20% of NO2 air pollution in Barcelona is due to excess diesel emissions

JAN 27 2021

By ESS Team

Scientists from the Barcelona Supercomputing Center (BSC) have published a study that shows that 20% of nitrogen dioxide (NO2) concentrations in Barcelona, coming mainly from vehicles that circulate in Barcelona, ​​are due to diesel cars and vans that vastly exceed the European Union legal emission limits.

Previous studies revealed that most diesel vehicle models manufactured between 2000 and 2018 significantly exceeded the legal nitrogen oxides (NOX) emission limits.

The article “On the impact of excess diesel NOX emissions upon NO2 pollution in a compact city”, published today in Environmental Research Letters, uses CALIOPE-Urban, a new high-resolution tool created at the Barcelona Supercomputing Center, to calculate the impact of these excess emissions across the streets of Barcelona. The research shows that lower-resolution modelling studies underestimated this impact.

Jaime Benavides, a researcher in the Atmospheric Composition group and creator of the CALIOPE-Urban air quality modelling tool, explains that “exposure to nitrogen dioxide, which is a potentially harmful pollutant for our health, is not homogeneous across city streets. For this reason, using higher resolution models, that is, on a street scale, helps us better understand the real impact of citizens' exposure to this dangerous pollutant.”

Another conclusion of the research is that, without the excess emissions of diesel cars and vans, the number of citizens exposed to unhealthy levels of NO2 concentrations in Barcelona would be 59%. However, because of this excess, the figure rises to 70%.

“We have extrapolated the results and verified that, even if there had never been excess emissions from diesel cars and vans, Barcelona would continue to exceed the legal limits for NO2 air pollution at measuring stations exposed to traffic. This indicates that, in addition to moving around in cleaner cars, it is necessary to reduce traffic in general to breathe healthier air drastically,” highlights Jaime Benavides.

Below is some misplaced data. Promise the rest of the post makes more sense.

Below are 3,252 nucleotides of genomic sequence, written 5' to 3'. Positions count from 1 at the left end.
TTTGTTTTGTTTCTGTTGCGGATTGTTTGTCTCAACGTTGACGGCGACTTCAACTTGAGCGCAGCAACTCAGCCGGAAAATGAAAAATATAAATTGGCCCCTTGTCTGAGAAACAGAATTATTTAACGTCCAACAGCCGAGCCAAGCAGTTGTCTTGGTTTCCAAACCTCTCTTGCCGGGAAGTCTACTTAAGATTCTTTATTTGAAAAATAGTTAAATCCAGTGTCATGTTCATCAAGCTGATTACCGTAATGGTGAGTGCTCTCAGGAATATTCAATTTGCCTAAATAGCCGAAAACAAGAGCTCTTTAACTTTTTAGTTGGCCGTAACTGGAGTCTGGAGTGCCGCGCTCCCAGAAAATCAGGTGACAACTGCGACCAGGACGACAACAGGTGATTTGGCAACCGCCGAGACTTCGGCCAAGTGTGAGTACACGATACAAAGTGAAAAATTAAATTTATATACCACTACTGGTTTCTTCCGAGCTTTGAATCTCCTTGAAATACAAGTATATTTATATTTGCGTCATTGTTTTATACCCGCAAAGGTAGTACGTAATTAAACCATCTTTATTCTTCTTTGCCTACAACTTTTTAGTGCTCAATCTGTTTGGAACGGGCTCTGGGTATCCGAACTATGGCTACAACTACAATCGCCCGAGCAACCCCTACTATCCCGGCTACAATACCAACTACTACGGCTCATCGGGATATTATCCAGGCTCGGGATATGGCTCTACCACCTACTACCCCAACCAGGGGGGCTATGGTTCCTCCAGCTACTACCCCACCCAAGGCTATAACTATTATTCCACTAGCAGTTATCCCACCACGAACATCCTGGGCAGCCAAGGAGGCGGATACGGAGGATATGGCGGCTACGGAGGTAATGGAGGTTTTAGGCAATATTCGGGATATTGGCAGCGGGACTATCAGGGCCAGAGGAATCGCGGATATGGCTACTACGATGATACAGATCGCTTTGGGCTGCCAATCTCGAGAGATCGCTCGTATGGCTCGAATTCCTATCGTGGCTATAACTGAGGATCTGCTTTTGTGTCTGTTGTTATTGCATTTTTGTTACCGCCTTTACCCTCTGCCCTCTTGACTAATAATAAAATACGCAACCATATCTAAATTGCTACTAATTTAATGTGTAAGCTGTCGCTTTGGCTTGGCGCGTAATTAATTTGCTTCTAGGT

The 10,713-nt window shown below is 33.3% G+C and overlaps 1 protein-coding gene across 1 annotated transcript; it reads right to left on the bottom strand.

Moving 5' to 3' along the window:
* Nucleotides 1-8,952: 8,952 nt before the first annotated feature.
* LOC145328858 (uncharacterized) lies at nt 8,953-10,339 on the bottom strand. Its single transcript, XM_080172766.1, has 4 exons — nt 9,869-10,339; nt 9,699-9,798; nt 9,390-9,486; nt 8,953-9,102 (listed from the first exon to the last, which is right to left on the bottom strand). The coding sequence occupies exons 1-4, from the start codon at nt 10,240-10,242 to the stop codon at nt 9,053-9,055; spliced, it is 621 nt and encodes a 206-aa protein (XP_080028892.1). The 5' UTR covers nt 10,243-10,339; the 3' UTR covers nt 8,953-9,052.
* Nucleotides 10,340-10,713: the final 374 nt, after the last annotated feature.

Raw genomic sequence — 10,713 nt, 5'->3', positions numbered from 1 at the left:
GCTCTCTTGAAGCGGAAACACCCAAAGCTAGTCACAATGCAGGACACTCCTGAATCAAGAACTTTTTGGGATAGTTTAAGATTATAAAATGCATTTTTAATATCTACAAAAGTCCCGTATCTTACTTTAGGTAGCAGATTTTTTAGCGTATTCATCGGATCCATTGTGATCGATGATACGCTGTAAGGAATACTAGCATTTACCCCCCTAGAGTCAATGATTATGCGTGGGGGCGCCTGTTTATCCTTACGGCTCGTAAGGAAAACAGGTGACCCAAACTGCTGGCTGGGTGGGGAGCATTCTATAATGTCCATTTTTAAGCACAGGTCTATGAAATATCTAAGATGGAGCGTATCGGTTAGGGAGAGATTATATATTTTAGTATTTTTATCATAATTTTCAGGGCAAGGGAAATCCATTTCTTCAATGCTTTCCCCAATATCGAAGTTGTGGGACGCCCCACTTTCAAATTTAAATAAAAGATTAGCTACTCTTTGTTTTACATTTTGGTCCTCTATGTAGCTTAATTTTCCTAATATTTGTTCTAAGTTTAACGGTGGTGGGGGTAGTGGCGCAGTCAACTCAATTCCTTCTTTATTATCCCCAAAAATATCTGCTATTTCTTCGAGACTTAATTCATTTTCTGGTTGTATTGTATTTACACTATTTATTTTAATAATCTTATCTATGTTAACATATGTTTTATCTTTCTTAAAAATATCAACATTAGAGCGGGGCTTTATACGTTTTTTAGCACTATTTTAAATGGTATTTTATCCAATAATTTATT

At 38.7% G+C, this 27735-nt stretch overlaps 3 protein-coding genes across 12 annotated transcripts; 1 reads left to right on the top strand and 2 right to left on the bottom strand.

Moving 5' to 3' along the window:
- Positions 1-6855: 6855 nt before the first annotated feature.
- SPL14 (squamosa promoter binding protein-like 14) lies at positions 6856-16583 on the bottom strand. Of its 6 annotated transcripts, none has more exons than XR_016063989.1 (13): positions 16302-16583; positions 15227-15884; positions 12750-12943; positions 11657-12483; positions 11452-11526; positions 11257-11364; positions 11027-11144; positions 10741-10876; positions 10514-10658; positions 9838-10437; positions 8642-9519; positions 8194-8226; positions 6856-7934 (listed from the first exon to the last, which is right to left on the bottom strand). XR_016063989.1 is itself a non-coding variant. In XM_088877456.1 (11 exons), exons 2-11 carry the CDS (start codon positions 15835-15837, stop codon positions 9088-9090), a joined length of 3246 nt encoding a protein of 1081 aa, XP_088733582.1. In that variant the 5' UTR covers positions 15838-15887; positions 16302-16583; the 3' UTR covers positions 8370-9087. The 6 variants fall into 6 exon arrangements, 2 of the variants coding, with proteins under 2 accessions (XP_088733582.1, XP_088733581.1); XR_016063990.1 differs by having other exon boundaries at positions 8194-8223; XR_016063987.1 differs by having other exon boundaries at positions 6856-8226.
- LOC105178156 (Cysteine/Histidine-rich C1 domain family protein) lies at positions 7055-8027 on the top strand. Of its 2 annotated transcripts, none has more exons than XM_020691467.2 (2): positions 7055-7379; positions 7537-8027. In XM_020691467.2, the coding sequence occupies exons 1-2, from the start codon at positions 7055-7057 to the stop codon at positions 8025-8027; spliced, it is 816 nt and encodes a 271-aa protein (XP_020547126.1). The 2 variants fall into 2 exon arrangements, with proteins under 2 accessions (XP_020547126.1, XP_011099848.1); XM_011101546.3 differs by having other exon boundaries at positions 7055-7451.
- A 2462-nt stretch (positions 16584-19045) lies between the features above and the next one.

This is the first time such a comprehensive study has been carried out, at street level, on the impact of excess diesel emissions across an entire city. Only in Berlin has its impact been previously studied at this level of detail. It was calculated only in specific areas exposed to traffic, and the results were similar to that of the BSC study. Since 2019, the German capital only allows the entry of recent diesel cars (the so-called Euro 6) into some areas of the city.

Barcelona is chosen for this study because it is one of the European cities with the highest density of vehicles (about 6,000 cars per km2), even ahead of Madrid or Paris (with 1,500 - 2,000 vehicles per km2). In addition, the city has a very high number of diesel cars, representing 65% of the total, as in most European cities. Another reason Barcelona has been chosen is its high air pollution levels, which systematically exceed the legal threshold established by Europe and the World Health Organization (WHO) for NO2 (nitrogen dioxide) concentrations, which is 40 micrograms per cubic meter on a yearly average.